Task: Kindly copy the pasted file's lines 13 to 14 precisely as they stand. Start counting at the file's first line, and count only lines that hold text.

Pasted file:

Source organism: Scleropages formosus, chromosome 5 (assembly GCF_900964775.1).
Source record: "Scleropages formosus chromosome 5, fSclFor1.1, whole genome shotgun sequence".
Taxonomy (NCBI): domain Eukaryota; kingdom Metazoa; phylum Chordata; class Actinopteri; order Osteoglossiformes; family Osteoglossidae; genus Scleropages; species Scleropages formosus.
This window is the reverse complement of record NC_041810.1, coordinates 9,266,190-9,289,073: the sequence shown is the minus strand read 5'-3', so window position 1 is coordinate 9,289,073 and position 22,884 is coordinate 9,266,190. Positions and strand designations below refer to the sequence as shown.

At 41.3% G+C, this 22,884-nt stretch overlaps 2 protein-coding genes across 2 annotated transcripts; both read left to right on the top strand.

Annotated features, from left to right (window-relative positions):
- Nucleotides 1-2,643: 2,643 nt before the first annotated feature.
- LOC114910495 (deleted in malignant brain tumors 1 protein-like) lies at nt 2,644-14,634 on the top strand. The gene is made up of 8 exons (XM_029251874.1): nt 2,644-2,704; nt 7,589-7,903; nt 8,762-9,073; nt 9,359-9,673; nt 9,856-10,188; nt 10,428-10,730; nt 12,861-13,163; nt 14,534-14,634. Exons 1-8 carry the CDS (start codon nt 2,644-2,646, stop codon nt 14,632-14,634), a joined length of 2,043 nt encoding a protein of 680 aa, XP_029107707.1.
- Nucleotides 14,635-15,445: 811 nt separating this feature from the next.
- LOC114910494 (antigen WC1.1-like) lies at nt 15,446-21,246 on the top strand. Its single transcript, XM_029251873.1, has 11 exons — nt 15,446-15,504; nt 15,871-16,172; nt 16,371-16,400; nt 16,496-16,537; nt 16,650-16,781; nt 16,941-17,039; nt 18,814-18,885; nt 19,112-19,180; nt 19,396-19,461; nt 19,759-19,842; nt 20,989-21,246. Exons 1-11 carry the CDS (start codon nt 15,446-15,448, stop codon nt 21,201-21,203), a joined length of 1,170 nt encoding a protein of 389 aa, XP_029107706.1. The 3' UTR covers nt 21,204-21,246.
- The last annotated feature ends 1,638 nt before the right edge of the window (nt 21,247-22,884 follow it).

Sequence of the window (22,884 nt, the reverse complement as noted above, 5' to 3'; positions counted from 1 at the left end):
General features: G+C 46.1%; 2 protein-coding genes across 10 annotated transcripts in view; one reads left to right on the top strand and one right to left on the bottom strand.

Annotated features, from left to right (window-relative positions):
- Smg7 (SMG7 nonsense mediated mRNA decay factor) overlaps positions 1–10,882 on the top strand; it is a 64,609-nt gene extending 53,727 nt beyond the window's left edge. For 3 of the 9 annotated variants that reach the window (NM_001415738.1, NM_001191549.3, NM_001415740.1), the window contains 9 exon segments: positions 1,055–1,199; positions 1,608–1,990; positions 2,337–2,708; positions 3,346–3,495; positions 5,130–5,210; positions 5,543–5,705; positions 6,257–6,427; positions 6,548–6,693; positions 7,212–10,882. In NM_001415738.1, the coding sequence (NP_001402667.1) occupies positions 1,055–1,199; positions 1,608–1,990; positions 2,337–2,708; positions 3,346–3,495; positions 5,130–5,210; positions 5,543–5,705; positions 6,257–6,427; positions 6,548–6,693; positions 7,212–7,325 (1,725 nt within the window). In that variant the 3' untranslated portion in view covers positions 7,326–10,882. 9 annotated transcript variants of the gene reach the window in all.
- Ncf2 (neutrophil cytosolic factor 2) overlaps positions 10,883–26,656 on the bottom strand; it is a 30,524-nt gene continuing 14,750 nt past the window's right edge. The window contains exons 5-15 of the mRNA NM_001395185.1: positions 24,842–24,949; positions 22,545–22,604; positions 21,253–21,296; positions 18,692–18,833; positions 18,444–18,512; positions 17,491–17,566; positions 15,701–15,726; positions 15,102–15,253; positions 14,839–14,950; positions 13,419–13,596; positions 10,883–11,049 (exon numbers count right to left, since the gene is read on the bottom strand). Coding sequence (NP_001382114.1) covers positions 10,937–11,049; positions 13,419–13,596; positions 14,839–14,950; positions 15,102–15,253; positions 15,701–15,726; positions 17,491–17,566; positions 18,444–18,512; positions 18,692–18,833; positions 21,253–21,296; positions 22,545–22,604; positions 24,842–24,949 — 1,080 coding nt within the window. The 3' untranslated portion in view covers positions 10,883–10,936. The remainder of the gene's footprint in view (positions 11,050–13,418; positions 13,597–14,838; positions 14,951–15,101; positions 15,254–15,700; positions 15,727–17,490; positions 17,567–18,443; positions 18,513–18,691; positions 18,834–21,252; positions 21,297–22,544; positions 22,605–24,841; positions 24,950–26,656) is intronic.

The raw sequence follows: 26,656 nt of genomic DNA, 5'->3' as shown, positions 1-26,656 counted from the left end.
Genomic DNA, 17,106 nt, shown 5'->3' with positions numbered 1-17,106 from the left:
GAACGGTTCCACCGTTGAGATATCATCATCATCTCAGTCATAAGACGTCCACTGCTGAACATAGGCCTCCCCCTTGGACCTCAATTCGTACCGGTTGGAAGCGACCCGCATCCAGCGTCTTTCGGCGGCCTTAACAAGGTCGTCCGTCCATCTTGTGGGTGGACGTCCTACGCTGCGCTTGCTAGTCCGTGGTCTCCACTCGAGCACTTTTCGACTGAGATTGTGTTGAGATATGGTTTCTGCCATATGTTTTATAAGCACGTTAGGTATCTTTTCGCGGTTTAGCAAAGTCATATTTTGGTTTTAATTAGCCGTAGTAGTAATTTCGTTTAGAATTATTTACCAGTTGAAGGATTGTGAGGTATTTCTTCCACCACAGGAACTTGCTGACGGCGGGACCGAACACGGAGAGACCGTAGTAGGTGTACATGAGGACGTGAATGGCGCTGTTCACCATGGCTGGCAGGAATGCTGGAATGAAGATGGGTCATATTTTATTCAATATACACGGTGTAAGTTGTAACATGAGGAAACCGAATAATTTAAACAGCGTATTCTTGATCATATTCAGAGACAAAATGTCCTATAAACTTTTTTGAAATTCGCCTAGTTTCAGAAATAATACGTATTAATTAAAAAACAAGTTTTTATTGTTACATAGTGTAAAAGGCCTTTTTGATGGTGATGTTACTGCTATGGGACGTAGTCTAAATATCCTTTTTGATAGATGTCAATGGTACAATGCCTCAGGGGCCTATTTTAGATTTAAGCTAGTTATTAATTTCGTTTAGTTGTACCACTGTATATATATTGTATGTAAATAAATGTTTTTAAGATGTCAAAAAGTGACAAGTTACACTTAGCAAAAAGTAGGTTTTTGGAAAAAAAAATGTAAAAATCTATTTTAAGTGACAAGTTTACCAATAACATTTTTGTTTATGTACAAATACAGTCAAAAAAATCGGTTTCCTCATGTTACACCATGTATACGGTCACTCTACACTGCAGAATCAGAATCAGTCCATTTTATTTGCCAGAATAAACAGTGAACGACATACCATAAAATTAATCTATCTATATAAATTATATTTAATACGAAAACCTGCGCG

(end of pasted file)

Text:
General features: G+C 46.1%; 2 protein-coding genes across 10 annotated transcripts in view; one reads left to right on the top strand and one right to left on the bottom strand.

Annotated features, from left to right (window-relative positions):